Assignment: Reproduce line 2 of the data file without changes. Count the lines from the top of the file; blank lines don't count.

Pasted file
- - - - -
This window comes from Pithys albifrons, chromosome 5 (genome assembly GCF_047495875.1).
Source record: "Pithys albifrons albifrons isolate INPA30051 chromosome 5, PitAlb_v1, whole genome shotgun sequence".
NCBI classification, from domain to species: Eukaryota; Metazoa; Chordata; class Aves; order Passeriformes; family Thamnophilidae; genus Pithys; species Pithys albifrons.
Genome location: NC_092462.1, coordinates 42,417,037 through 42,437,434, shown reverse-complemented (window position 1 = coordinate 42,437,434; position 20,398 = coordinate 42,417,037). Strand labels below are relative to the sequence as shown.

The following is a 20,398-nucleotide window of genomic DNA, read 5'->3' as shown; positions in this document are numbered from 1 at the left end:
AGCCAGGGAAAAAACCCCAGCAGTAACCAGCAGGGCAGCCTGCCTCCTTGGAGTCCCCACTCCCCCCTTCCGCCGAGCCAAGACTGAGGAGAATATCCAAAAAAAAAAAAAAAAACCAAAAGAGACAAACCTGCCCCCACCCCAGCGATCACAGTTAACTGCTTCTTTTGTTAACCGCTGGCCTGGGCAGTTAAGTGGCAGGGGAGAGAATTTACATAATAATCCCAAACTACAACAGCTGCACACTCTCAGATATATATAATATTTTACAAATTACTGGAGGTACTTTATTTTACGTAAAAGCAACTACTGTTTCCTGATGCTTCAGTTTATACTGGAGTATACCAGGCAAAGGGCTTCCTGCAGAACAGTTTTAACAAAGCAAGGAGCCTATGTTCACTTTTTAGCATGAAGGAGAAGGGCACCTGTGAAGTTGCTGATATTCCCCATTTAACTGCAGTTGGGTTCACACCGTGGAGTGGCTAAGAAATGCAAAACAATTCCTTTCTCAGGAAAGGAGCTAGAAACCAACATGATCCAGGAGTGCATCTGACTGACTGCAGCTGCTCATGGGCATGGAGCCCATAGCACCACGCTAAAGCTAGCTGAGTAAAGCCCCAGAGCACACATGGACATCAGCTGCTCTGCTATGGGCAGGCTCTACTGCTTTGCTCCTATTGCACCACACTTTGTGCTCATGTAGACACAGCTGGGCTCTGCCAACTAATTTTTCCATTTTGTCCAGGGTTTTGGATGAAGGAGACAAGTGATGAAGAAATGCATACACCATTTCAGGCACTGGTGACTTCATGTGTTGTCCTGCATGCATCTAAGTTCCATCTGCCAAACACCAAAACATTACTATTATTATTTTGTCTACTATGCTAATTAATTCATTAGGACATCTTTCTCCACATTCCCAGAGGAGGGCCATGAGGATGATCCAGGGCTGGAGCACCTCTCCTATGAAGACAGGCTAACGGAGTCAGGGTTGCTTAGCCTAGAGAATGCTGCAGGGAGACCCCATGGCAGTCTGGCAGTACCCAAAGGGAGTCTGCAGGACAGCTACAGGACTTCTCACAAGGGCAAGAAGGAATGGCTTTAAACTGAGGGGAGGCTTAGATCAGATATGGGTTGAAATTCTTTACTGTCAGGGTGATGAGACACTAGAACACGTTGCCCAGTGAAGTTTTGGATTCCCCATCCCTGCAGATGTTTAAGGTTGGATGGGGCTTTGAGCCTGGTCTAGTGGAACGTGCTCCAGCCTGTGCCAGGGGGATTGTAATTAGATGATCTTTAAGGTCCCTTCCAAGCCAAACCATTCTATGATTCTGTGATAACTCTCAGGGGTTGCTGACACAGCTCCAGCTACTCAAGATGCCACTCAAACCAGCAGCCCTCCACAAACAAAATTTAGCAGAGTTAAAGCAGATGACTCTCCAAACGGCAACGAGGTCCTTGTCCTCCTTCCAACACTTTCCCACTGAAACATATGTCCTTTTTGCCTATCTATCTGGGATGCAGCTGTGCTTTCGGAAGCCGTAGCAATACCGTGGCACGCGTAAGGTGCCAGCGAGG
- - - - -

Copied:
Source record: "Pithys albifrons albifrons isolate INPA30051 chromosome 5, PitAlb_v1, whole genome shotgun sequence".